17. Possible Effects of Ozone Depletion As ozone depletes in the stratosphere, it forms a 'hole' in the layer. This hole enables harmful ultraviolet rays to enter the Earth's atmosphere. Ultraviolet rays of the Sun are associated with a number of health related, and environmental issues. Let us take a look at how ozone depletion effects different life forms. Impact on Humans Skin cancer: Exposure to ultraviolet rays poses an increased risk of developing several types of skin cancers, including malignant melanoma, basal and squamous cell carcinoma. Eye damage: Direct exposure to UV radiations can result in photokeratitis (snow blindness), and cataracts. Immune system damage: Effects of UV rays include impairment of the immune system. Increased exposure to UV rays weakens the response of the immune system. Accelerated aging of skin: Constant exposure to UV radiation can cause photo allergy, which results in the outbreak of rash in fair-skinned people. Other effects: Ozone chemicals can cause difficulty in breathing, chest pain, throat irritation, and hamper lung functioning.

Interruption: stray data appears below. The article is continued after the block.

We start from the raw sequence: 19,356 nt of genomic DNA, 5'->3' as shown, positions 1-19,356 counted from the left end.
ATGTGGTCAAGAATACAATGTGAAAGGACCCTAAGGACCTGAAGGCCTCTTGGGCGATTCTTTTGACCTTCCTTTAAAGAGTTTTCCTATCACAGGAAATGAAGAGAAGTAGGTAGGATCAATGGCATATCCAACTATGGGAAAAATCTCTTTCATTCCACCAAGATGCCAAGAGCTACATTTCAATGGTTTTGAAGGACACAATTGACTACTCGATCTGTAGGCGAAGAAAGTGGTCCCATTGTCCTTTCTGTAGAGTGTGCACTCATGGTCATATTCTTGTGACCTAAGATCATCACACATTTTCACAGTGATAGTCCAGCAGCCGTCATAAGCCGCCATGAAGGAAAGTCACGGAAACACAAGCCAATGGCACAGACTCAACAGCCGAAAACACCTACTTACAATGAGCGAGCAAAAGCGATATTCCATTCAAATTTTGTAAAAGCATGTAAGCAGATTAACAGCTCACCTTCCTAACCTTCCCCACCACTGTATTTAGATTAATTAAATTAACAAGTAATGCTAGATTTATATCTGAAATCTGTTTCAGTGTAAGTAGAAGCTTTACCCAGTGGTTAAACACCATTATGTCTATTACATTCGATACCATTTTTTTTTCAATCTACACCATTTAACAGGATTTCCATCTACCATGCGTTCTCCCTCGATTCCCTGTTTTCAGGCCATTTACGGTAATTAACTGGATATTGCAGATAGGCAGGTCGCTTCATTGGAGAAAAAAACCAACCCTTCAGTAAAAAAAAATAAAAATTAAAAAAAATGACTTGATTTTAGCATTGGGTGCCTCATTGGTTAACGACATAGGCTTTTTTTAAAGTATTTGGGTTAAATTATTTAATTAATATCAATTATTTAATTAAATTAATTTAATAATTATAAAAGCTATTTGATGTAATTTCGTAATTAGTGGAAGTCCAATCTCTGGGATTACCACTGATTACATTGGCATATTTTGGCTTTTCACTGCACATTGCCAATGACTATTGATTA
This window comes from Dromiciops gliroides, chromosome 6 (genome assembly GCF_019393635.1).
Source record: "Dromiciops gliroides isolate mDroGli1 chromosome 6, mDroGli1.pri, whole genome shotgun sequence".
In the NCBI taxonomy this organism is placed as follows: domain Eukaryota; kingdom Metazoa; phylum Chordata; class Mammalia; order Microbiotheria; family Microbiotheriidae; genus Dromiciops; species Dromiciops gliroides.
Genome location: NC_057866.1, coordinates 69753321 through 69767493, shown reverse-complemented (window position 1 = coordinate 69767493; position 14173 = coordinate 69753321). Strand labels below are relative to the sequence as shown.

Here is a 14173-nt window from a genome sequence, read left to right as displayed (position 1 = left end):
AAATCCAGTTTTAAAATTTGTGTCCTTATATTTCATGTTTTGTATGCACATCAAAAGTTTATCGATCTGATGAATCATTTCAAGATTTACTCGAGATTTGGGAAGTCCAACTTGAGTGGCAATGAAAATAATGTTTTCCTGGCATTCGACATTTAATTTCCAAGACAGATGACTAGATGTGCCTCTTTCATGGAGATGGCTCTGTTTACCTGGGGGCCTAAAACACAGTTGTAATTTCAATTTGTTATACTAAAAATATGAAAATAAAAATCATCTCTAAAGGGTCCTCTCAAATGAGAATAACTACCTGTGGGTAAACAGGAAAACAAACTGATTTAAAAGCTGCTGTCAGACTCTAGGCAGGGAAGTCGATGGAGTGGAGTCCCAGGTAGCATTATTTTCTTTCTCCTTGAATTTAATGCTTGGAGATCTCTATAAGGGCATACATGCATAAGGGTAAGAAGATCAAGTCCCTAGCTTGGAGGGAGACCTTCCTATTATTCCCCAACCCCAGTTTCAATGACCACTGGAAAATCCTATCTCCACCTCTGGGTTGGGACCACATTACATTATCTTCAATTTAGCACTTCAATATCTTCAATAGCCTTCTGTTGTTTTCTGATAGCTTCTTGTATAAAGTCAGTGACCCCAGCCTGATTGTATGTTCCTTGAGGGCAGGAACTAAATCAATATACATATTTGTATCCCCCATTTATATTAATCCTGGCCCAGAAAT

18. Effects on Amphibians Ozone depletion is listed as one of the causes for the declining numbers of amphibian species. Ozone depletion affects many species of amphibians at every stage of their life cycle. Some of the effects are mentioned below. Hampers growth and development in larvae Changes behavior and habits Causes deformities in some species Decreases immunity. Some species have become more vulnerable to diseases and death Retinal damage and blindness in some species Effects on Marine Ecosystems In particular, plankton (phytoplankton and bacterioplankton) are threatened by increased UV radiation. Marine phytoplankton play a fundamental role in both the food chain as well as the oceanic carbon cycle. Plankton play an important role in converting atmospheric carbon dioxide into oxygen. Ultraviolet rays can influence the survival rates of these microscopic organisms, by affecting their orientation and mobility. This eventually disturbs and affects the entire ecosystem.